GOP lawmakers flooded Twitter with posts from the scene.

"Adam Schiff just SHUT DOWN his secret underground impeachment hearing after I led a group of Republicans into the room. Now he's threatening me with an Ethics complaint! I'm on the Armed Services Cmte but being blocked from the Dept. Asst. SecDef's testimony. This is a SHAM!" Rep. Bradley Byrne, R-Ala., tweeted.

Democrats slammed them in response. Rep. Ilhan Omar, D-Minn., tweeted: "This is what happens when people elect members more interested in media hits than the protection of our national security."

Rep. Roger Marshall, R-Kan., told reporters that Schiff left the room without letting Marshall or other non-committee Republicans hear testimony.

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“He doesn’t have the guts to come talk to us,” Marshall said. “He left. He just got up and left. He doesn’t have the guts to tell us why we can’t come in the room, why he doesn’t want this to be transparent. It’s the biggest facade, the biggest farce I’ve ever seen in my life.”

Gaetz, a member of the House Judiciary Committee, was kicked out of another session earlier this month where former deputy assistant to the president Fiona Hill faced questions behind closed doors. Gaetz was told he could not attend because he is not part of the House Intelligence Committee, which is conducting the investigation along with the House Oversight and Foreign Affairs Committees.

"Judiciary Chairman [Jerry Nadler] claimed to have begun the impeachment inquiry weeks ago,” Gaetz tweeted at the time. “Now, his own Judiciary members aren’t even allowed to participate in it. And yes - my constituents want me actively involved in stopping the #KangarooCourtCoup run by Shifty Schiff."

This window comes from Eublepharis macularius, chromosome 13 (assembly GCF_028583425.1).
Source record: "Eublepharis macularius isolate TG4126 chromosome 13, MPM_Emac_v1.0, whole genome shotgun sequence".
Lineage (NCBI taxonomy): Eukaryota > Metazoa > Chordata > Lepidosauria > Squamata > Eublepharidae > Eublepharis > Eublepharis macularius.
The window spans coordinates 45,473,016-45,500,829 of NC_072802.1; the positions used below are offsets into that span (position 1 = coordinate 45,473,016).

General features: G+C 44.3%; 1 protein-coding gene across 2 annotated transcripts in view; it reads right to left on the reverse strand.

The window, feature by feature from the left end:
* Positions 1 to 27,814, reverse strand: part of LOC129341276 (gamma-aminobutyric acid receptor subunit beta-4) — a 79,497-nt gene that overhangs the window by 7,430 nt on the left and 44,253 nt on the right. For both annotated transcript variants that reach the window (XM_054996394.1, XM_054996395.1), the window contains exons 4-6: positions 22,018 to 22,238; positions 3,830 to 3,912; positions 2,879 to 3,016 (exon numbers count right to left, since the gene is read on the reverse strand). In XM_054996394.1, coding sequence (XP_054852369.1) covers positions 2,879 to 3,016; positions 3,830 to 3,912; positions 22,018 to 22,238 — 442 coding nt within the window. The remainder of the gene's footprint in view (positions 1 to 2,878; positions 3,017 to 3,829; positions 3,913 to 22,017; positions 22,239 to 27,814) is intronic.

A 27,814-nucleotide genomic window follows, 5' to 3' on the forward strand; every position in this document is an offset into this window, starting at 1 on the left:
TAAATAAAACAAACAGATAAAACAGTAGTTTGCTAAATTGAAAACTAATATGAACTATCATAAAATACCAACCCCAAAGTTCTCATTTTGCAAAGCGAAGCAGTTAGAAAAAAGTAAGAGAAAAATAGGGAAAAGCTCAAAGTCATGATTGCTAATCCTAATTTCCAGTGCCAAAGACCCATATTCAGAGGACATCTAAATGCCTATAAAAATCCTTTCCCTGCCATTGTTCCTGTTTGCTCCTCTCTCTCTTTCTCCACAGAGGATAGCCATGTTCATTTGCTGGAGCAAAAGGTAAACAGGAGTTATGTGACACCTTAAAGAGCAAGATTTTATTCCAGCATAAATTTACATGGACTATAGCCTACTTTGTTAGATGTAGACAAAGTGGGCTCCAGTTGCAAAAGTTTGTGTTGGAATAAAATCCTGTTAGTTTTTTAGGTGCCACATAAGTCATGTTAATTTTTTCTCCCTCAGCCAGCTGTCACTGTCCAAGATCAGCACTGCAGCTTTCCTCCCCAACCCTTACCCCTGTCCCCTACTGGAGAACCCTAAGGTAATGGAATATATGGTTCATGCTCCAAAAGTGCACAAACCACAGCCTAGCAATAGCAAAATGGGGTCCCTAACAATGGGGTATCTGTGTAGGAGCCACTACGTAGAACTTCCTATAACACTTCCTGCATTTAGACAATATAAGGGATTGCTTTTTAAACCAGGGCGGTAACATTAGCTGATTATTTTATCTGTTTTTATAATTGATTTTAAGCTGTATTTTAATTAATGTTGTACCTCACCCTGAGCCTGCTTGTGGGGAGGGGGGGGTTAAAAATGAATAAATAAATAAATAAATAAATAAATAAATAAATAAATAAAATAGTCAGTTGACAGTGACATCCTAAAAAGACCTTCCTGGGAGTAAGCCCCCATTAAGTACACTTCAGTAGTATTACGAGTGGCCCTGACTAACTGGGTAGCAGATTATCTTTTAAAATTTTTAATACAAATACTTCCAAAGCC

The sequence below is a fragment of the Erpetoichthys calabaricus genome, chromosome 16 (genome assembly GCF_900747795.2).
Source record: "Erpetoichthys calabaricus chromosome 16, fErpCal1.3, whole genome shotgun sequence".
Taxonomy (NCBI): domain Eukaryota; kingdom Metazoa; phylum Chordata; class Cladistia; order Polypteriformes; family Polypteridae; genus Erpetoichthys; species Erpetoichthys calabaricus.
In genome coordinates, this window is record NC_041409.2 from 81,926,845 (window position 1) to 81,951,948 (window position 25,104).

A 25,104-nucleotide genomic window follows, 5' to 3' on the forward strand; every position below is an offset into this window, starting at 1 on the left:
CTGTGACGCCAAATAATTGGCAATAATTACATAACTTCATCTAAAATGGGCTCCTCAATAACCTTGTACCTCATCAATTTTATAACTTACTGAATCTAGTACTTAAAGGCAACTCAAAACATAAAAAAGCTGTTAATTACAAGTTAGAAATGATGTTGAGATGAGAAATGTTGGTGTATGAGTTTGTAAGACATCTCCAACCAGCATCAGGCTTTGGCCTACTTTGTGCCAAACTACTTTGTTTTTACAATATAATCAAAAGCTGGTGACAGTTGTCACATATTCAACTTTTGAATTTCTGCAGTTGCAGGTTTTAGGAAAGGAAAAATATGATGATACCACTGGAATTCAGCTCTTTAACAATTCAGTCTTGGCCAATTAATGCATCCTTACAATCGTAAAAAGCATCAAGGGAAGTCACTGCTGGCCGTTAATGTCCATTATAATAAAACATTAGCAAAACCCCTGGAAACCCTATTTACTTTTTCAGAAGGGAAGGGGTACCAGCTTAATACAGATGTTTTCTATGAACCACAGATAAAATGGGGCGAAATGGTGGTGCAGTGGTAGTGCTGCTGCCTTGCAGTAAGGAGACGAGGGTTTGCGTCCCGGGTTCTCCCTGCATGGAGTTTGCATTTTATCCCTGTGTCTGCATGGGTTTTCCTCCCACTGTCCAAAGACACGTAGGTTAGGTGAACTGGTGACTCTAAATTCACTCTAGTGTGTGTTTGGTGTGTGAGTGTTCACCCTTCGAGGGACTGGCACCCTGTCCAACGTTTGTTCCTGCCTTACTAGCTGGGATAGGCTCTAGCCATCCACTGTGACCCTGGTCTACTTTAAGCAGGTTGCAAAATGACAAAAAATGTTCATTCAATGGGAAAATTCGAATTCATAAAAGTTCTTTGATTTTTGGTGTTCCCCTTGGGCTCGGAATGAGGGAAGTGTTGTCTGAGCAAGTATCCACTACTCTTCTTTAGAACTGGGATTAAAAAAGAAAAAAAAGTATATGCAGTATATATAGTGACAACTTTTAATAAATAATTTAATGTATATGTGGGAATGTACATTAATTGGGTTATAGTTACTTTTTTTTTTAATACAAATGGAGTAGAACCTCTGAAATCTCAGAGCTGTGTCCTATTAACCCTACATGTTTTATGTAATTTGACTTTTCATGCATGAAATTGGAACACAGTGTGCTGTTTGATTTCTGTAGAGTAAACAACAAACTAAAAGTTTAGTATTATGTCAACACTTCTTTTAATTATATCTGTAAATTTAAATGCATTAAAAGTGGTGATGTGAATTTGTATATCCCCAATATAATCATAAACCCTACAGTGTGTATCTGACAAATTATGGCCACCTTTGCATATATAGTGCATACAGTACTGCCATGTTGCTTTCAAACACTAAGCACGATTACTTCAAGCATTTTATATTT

Republicans are not the only ones criticizing the investigation for its lack of transparency. Democratic presidential candidate Rep. Tulsi Gabbard, D-Hawaii, said Tuesday she was “disappointed with the lack of transparency,” and warned that it could “undermine the integrity” of the investigation.

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Democrats began calling witnesses for questioning behind closed doors after an anonymous whistleblower filed a complaint over a July 25 phone call between Trump and Ukrainian President Volodymyr Zelensky. Trump is accused of using military aid to Ukraine as leverage to pressure Zelensky into assisting investigations of alleged Democratic collusion with Ukraine in the 2016 election, as well as former vice president Joe Biden and his son Hunter’s business dealings with Ukrainian energy company Burisma Holdings.

Both Trump and Zelensky have stated that no pressure took place, though acting U.S. Ambassador to Ukraine Bill Taylor testified Tuesday that the aid to Ukraine “was conditioned on the investigations.”

Fox News’ Griff Jenkins, Guerin Hays and Brooke Singman contributed to this report.